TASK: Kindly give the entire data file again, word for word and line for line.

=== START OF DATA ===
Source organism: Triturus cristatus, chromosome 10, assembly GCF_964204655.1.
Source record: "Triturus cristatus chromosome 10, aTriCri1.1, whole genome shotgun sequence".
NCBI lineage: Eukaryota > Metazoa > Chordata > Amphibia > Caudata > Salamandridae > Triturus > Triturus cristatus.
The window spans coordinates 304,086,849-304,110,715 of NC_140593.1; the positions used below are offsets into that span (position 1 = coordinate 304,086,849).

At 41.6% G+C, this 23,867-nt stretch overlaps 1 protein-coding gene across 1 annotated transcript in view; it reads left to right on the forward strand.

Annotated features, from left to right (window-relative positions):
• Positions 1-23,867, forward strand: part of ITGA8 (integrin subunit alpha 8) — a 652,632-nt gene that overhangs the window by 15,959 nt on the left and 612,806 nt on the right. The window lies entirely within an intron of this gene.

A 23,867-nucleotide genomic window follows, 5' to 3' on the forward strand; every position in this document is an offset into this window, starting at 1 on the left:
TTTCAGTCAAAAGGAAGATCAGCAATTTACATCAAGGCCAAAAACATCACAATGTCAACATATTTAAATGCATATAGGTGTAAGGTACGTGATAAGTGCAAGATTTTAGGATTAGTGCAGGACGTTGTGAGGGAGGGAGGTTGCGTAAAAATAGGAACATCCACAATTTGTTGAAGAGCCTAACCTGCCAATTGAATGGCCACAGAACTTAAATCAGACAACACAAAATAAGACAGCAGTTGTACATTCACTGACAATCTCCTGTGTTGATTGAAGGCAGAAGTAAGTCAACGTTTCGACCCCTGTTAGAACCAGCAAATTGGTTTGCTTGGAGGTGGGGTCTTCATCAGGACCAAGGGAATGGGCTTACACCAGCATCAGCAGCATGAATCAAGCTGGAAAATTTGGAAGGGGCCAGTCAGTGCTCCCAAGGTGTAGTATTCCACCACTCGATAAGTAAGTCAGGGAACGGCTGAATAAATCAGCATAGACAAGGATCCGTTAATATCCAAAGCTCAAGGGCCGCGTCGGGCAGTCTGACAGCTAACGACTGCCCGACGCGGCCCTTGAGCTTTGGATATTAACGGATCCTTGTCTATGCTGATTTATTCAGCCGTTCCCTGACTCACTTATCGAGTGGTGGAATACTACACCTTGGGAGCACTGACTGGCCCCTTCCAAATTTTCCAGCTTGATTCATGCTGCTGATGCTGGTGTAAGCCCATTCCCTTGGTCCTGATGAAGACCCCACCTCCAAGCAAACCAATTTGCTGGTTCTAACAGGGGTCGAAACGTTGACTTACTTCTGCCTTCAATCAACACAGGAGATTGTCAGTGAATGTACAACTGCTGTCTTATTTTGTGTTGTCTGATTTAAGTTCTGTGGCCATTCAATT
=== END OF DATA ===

Source organism: Triturus cristatus, chromosome 10, assembly GCF_964204655.1.
Source record: "Triturus cristatus chromosome 10, aTriCri1.1, whole genome shotgun sequence".
NCBI lineage: Eukaryota > Metazoa > Chordata > Amphibia > Caudata > Salamandridae > Triturus > Triturus cristatus.
The window spans coordinates 304,086,849-304,110,715 of NC_140593.1; the positions used below are offsets into that span (position 1 = coordinate 304,086,849).

At 41.6% G+C, this 23,867-nt stretch overlaps 1 protein-coding gene across 1 annotated transcript in view; it reads left to right on the forward strand.

Annotated features, from left to right (window-relative positions):
• Positions 1-23,867, forward strand: part of ITGA8 (integrin subunit alpha 8) — a 652,632-nt gene that overhangs the window by 15,959 nt on the left and 612,806 nt on the right. The window lies entirely within an intron of this gene.

A 23,867-nucleotide genomic window follows, 5' to 3' on the forward strand; every position in this document is an offset into this window, starting at 1 on the left:
TTTCAGTCAAAAGGAAGATCAGCAATTTACATCAAGGCCAAAAACATCACAATGTCAACATATTTAAATGCATATAGGTGTAAGGTACGTGATAAGTGCAAGATTTTAGGATTAGTGCAGGACGTTGTGAGGGAGGGAGGTTGCGTAAAAATAGGAACATCCACAATTTGTTGAAGAGCCTAACCTGCCAATTGAATGGCCACAGAACTTAAATCAGACAACACAAAATAAGACAGCAGTTGTACATTCACTGACAATCTCCTGTGTTGATTGAAGGCAGAAGTAAGTCAACGTTTCGACCCCTGTTAGAACCAGCAAATTGGTTTGCTTGGAGGTGGGGTCTTCATCAGGACCAAGGGAATGGGCTTACACCAGCATCAGCAGCATGAATCAAGCTGGAAAATTTGGAAGGGGCCAGTCAGTGCTCCCAAGGTGTAGTATTCCACCACTCGATAAGTAAGTCAGGGAACGGCTGAATAAATCAGCATAGACAAGGATCCGTTAATATCCAAAGCTCAAGGGCCGCGTCGGGCAGTCTGACAGCTAACGACTGCCCGACGCGGCCCTTGAGCTTTGGATATTAACGGATCCTTGTCTATGCTGATTTATTCAGCCGTTCCCTGACTCACTTATCGAGTGGTGGAATACTACACCTTGGGAGCACTGACTGGCCCCTTCCAAATTTTCCAGCTTGATTCATGCTGCTGATGCTGGTGTAAGCCCATTCCCTTGGTCCTGATGAAGACCCCACCTCCAAGCAAACCAATTTGCTGGTTCTAACAGGGGTCGAAACGTTGACTTACTTCTGCCTTCAATCAACACAGGAGATTGTCAGTGAATGTACAACTGCTGTCTTATTTTGTGTTGTCTGATTTAAGTTCTGTGGCCATTCAATT